Argonauts; and Xenophon, who passed along its coast on his celebrated retreat, was the first to compare these legends with the actual state of things. He found the country peopled, like the adjoining table-land, by the Cappadocians or "White Syrians"— so called to distinguish them from the swarthy inhabitants of Syria, Assyria, and Babylonia—who, the extreme outpost of the Semitic race towards the west, were among the most hardy of the whole family.* The land, thus rich in its own resources, was placed between the more fertile and civilized regions in the west of the peninsula, whose boundless wealth invited the enterprise of the conqueror, and the mountains of Armenia and the coasts of the eastern Euxine, which offered temptations to hardy adventure and refuge in case of adversity. About the very time when Xenophon visited the country—the beginning of the fourth century B.c.—its independence was won by the satrap Ariobarzanes, a lineal descendant of Darius Hystaspis, and the kingdom is considered to have been founded by his son Mithridates L,| from whom the sceptre descended through eight generations to MithRidates VI., surnamed Eupator and the Great. The family, which was thus of the purest Persian blood, formed marriage alliances with the Greek kings of Syria, and adopted much of the mixed Hellenic civilization which prevailed in Western Asia.
Mithridates was a boy in his twelfth year, when his father, Mithridates V. Euergetes, who has been mentioned as an ally of Rome, was cut off by the dagger of an assassin; but his natural powers and his early training had already prepared him to cope with the dangers that at once beset him. "His guardian, and even as it would seem his own mother, called to take a part in the government by his father's will, conspired against the boy-king's life. It is said that, in order to escape from the daggers of his legal protectors, he became of his own accord a wanderer; and, a fugitive in his own kingdom during seven years, changing his resting-place night after night, he led the life of a homeless hunter. Thus the boy grew into a mighty man. Although our accounts regarding him are in substance traceable to written records of contemporaries, yet the legendary tradition which is generated with the rapidity of lightning in the East early adorned the mighty king with many of the traits of a Samson and a Rustem. These traits, B C. 120 fol.J CHARACTER OF MITHRIDATES. 103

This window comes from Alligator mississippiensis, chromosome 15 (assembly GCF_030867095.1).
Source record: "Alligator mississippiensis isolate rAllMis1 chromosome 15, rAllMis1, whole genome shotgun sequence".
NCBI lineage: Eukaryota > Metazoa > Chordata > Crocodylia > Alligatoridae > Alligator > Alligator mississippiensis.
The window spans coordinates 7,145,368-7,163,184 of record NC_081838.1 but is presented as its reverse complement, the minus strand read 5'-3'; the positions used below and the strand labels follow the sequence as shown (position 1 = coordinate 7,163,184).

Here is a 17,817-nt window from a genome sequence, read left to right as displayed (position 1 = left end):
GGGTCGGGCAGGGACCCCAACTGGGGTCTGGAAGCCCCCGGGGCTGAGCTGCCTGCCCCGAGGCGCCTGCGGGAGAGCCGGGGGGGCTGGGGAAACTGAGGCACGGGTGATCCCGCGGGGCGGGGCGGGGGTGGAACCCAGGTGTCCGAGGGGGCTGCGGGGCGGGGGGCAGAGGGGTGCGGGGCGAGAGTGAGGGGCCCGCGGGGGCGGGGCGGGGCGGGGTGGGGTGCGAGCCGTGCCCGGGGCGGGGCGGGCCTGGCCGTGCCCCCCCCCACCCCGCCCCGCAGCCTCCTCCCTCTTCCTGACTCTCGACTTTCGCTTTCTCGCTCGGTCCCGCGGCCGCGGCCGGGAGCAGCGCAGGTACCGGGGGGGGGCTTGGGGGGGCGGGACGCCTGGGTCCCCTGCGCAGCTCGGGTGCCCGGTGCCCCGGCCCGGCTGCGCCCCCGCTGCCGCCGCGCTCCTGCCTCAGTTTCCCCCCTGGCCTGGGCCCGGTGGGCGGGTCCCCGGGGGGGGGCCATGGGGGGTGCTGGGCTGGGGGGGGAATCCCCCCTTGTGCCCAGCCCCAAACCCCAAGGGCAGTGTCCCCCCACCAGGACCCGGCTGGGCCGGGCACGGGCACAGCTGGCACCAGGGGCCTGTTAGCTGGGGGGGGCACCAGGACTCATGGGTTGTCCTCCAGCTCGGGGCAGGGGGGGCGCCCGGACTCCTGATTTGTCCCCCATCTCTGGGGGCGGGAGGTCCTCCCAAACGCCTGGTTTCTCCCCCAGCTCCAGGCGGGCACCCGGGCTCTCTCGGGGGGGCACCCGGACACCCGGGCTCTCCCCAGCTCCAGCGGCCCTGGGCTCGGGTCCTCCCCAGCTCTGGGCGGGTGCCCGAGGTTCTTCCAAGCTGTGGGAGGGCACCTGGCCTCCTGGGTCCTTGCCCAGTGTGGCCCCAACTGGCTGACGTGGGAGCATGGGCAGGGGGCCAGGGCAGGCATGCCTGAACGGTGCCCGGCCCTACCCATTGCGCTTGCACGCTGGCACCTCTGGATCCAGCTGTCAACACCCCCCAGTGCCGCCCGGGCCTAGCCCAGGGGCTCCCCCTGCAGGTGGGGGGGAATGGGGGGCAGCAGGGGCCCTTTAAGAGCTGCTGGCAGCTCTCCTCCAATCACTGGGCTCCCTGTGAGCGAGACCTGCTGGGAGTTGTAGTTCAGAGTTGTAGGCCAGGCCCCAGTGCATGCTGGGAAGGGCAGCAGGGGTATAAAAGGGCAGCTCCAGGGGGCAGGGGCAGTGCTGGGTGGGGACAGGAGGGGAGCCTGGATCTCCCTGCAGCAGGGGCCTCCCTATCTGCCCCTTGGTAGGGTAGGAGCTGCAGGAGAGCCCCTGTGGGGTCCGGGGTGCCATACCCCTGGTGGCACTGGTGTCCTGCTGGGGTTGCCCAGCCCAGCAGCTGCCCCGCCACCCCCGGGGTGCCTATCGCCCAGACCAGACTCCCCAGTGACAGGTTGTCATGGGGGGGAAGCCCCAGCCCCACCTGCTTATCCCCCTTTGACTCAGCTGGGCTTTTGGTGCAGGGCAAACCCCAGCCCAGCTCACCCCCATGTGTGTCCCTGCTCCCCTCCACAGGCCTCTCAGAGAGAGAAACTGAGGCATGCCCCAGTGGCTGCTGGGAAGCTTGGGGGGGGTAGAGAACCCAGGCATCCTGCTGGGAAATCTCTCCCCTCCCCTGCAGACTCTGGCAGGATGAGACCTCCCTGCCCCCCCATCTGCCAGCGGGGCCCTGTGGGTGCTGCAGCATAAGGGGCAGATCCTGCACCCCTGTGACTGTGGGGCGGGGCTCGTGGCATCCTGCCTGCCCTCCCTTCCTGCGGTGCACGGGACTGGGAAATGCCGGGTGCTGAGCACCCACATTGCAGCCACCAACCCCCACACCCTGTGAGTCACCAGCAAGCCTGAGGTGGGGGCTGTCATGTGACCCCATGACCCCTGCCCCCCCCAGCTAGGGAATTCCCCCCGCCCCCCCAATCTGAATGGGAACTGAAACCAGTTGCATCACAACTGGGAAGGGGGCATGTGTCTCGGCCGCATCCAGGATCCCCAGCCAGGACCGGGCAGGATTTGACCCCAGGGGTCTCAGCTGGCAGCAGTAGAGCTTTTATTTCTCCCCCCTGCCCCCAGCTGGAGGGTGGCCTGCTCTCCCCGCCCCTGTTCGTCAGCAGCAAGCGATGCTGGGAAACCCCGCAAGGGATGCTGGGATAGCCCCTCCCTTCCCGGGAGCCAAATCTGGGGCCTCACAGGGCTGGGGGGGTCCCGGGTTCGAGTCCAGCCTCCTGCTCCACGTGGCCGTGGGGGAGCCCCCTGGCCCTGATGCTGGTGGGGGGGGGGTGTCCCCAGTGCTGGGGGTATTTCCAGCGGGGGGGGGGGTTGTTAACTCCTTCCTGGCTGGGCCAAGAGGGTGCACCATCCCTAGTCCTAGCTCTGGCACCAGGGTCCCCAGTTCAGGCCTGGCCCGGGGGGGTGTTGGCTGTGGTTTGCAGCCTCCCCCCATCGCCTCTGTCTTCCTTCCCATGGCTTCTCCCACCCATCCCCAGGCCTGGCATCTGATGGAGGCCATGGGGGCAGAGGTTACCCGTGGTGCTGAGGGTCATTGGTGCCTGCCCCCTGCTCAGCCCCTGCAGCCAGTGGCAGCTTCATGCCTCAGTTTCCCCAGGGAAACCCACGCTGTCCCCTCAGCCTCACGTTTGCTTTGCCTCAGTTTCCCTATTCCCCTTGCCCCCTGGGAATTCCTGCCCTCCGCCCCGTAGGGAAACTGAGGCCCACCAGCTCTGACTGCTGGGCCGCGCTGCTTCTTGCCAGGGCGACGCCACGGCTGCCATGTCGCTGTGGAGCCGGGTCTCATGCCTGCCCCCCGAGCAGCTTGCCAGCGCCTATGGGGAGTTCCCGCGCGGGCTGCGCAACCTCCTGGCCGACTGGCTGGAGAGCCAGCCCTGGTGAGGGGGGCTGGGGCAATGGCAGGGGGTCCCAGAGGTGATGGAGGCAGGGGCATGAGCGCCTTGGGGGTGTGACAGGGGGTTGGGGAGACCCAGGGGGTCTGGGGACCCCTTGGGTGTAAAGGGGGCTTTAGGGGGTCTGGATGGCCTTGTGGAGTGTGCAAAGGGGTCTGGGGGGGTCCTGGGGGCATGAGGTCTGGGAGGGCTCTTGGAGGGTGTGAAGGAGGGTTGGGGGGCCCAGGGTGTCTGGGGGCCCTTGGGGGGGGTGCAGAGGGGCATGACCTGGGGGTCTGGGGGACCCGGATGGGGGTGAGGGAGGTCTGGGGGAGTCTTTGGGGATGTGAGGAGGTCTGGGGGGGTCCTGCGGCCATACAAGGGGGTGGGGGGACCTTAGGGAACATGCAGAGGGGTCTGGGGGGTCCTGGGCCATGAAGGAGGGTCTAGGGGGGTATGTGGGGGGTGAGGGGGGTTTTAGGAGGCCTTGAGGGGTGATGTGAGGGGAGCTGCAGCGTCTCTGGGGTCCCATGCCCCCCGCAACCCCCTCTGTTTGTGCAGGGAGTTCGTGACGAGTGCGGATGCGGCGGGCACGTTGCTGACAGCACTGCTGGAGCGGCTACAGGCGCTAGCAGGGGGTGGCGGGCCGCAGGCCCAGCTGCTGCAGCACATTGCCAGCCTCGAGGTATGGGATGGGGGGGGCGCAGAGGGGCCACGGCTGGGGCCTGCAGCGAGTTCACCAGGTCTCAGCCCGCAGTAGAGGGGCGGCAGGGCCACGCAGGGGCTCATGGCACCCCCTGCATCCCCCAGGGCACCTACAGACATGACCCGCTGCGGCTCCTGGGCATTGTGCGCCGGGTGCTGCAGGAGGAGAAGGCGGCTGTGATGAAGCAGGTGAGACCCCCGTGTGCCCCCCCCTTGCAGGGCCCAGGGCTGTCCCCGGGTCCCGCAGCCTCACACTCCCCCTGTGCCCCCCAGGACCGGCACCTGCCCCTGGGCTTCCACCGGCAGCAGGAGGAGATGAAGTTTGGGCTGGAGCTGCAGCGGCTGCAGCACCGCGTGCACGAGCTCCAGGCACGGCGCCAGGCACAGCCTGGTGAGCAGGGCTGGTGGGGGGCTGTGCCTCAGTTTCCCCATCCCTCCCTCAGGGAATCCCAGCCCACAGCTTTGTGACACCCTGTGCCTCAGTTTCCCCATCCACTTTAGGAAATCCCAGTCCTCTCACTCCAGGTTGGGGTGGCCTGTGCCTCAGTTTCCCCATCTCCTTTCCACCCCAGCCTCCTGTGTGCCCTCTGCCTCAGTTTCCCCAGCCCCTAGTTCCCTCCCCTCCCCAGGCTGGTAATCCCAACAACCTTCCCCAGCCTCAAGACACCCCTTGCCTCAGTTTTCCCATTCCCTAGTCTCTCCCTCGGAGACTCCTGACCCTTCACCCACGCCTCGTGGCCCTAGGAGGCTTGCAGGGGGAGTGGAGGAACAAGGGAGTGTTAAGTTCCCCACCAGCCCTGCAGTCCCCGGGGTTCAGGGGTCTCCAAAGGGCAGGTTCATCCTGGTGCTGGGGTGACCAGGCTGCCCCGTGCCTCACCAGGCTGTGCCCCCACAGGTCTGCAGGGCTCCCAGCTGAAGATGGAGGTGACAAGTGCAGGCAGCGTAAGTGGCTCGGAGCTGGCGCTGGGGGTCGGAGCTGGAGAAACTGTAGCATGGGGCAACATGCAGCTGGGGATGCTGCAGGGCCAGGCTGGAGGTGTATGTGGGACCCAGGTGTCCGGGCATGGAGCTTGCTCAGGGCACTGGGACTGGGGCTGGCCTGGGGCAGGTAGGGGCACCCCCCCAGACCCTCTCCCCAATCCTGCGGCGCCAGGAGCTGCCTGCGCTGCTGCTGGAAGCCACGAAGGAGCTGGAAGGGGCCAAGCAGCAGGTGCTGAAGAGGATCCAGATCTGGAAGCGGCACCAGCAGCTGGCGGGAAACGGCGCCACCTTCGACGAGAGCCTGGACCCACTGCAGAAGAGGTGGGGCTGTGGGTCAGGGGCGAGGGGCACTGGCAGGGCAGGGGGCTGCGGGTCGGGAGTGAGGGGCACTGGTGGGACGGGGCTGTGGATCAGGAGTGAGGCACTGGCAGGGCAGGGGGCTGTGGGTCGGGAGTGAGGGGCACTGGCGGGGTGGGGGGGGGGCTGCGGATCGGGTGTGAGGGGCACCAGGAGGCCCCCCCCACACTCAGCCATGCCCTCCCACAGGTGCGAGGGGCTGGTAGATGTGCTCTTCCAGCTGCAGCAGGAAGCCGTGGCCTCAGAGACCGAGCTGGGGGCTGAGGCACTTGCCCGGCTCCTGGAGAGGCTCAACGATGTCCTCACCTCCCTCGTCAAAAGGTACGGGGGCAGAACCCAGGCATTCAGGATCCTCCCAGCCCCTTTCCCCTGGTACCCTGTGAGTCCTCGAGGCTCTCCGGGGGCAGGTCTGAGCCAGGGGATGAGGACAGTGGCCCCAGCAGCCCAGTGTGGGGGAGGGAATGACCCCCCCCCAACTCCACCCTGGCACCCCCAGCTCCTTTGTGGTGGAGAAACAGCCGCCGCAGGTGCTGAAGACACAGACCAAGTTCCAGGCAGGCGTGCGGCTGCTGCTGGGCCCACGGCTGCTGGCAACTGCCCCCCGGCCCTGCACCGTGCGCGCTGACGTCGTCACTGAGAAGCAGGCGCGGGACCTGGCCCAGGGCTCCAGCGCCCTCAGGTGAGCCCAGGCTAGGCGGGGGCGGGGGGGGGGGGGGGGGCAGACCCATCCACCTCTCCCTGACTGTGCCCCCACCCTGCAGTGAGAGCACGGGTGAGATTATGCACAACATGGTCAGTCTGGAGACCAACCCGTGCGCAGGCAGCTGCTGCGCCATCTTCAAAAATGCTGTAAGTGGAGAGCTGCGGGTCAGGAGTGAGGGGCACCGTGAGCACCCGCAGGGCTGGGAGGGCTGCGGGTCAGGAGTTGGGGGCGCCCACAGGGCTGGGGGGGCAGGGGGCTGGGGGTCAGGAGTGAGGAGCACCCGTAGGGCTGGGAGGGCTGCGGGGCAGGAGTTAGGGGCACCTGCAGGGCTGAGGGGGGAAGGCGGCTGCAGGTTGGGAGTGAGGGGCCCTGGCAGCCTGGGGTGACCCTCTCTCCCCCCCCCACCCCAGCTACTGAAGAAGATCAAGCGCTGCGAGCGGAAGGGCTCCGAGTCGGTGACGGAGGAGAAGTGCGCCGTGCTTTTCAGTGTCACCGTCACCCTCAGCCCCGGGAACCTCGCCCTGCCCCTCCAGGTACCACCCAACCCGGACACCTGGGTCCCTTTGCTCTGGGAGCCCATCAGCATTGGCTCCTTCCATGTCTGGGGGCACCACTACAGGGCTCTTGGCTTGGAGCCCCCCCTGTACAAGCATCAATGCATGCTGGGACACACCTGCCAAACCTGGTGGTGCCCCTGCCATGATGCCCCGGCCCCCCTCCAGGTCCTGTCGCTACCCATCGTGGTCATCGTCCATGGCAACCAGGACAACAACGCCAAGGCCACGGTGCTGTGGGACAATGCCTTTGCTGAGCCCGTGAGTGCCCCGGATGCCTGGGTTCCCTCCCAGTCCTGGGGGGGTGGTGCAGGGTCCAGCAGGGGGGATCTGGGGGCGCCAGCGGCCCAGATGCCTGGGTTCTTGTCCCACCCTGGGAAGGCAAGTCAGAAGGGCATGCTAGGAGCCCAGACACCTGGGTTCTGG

* Some ethnographers caiitend for a mixture of Aryan Wood in the peoples of the north and east of Asia Minor.
t This name, more correctly spelt Mithradatcs, is a saered appellation belonging to the royal family of Persia, and signifying "given by the Sun " (from Mithra, the Sim, and the root da, give).
however, belong to his character just as the crown of clouds belongs to the character of the highest mountain-peaks; the outline of the figure appears in both cases only more coloured or fantastic, not disturbed or essentially altered. The armour which fitted the gigantic frame of King Mithridates excited the wonder of the Asiatics, and still more that of the Italians. As a runner, he overtook the swiftest deer; as a rider, he broke in the wild steed, and was able by changing horses to accomplish 120 miles in a day; as a charioteer, he drove sixteen in hand, and gained in competition many a prize—it was dangerous, no doubt, in such sport to carry off victory from the king. In hunting on horseback, he hit the game at full gallop, and never missed his aim. He challenged competition at table also—he arranged banquetting matches, and carried off in person the prizes proposed for the most substantial eater and the hardest drinker. His intellectual wants he satisfied by the wildest superstition—the interpretation of dreams and the Greek mysteries occupied not a few of the king's hours—and by a rude adoption of Hellenic civilization. He was fond of Greek art and music; that is to say, he collected precious articles, rich furniture, old Persian and Greek objects of luxury—his cabinet of rings was famous; he had constantly Greek historians, philosophers, and poets in his train, and proposed prizes at his court-festivals, not only for the greatest eaters and drinkers, but also for the merriest jester and the best singer. * * * He prosecuted the experimental study of poisons and antidotes as an important branch of the business of government, and tried to inure his body to particular poisons. * * * What really distinguishes Mithridates amidst the multitude of similar sultans is his boundless activity. He disappeared one morning from his palace and remained unheard of for months, so that he was given over as lost. When he returned, he had wandered incognito through all Asia Minor, and reconnoitred everywhere the country and the people. He was not only generally fluent in speech, but he administered justice to each of the twenty-two nations over which he ruled, in its own language, without needing an interpreter. * * * Of higher elements—desire to advance civilization, earnest leadership of the national opposition, special gifts of genius—there are found, in our traditional accounts at least, no distinct traces in Mithridates, and we have no reason to place him on a level even with the great rulers of the Osmans, such as Mahomet II. and Suleiman. Notwithstanding his Hellenic culture, which sat on him not much better than the Roman armour on his Cappadocians, he